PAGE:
many minor optimizations and fixes.
Unfortunately I’ve lost the original certificate I used to sign dSploit packages on each release, this means that the auto update mechanism between the current 1.0.31b and the new 1.1.0b version will not work.
You will be prompted for the new update and you will be able to download it, but installation will fail since the two apks will have different signatures and Android considers this as APK tampering.
Therefore a manual installation for the new version will be required then, starting from 1.1.0b the auto update process will continue to work as usual since I’m gonna backup the certificate everywhere :D
Please do not use the comment box to ask when the new release will be available, multi languages localizations need to be finished and only then I will release the new APK.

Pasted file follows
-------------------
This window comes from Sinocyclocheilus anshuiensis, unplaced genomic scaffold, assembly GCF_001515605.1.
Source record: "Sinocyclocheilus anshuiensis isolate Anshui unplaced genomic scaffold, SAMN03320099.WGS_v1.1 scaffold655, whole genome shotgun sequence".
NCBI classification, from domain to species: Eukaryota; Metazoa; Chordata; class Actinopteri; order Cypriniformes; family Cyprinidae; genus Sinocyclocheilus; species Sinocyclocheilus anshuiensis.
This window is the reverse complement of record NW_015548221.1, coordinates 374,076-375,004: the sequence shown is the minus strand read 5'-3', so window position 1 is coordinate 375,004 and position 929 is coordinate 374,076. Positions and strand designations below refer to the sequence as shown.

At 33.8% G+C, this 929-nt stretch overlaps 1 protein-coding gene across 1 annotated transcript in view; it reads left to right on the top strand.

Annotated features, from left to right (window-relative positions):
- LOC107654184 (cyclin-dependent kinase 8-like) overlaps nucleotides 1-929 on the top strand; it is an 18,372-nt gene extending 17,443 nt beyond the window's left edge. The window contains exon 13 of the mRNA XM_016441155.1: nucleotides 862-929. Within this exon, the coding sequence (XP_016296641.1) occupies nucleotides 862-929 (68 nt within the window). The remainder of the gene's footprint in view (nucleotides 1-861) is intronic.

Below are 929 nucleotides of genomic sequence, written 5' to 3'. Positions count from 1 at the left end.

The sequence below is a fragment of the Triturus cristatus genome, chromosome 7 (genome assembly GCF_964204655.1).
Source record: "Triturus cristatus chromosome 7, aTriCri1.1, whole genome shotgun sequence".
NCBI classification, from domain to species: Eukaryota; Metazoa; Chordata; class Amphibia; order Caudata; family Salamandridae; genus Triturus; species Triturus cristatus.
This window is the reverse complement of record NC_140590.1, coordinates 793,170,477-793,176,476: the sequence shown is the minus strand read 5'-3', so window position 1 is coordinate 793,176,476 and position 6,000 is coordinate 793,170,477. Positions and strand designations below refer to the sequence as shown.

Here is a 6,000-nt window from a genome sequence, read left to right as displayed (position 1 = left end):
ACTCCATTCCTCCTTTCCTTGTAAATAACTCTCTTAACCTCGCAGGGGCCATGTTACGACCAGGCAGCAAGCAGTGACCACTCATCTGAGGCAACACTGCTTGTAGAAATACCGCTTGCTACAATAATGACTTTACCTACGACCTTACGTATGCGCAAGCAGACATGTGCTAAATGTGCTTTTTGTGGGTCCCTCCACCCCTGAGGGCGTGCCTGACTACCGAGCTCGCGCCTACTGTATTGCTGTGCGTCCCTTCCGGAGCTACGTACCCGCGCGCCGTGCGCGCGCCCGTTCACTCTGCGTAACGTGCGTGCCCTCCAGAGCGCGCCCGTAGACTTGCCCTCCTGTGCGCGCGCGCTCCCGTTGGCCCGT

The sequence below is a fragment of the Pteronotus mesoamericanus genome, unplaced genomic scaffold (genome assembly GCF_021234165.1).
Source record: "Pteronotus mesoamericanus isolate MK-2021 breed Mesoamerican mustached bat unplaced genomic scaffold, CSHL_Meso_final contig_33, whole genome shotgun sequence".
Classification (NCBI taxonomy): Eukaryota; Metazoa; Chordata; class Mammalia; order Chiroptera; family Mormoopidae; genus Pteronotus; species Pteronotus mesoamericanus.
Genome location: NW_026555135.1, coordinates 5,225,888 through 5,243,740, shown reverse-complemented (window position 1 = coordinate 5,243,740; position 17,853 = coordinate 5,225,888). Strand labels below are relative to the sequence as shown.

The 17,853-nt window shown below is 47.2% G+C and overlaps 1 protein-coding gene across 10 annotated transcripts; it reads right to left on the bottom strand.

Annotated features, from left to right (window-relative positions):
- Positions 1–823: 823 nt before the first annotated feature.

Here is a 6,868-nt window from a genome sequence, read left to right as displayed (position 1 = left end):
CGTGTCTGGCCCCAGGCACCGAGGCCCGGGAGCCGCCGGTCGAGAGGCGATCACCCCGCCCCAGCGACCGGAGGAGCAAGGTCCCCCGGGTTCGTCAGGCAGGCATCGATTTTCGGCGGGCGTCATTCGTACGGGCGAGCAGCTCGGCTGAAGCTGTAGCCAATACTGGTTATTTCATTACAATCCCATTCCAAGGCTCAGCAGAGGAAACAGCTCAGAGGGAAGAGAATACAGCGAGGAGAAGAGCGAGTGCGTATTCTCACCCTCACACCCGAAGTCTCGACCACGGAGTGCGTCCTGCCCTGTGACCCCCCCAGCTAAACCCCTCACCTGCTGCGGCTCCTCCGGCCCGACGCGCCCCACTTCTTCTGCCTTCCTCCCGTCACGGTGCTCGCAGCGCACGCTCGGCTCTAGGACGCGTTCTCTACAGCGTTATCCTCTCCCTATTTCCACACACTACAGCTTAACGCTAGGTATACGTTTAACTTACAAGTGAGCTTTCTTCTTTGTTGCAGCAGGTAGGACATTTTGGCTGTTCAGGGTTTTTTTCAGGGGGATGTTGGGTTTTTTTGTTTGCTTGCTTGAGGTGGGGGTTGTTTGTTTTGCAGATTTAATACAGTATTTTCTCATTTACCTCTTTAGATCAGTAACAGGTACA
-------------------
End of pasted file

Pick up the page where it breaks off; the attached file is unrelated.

I have to admit it, a few hours ago when I saw the email from github which notified me about the Androguide huge pull
request, a smile appeared on my face.
Just 24 hours ago I announced about dSploit being an abandoned project due to the lack of support from the OSS community and today I received from Louis Teboul one of the biggest code patches I’ve ever seen.
What he did, whas a complete refactoring, patching, restyling and translating of the project, as he states in his pull request:
This pull-request aims at modernizing dSploit in terms of design, tooling and UX.
The following changes were made, in a separate “gradle” branch:
- Integration with the new Gradle-based android build system as well as the Android Studio IDE
- Full refactoring of the user interface, for a more modern, Holo-compliant design (see screenshots below)
- dSploit is now almost fully translatable (the plugins will need their constructors to be refactored to make the plugin selection screens translatable)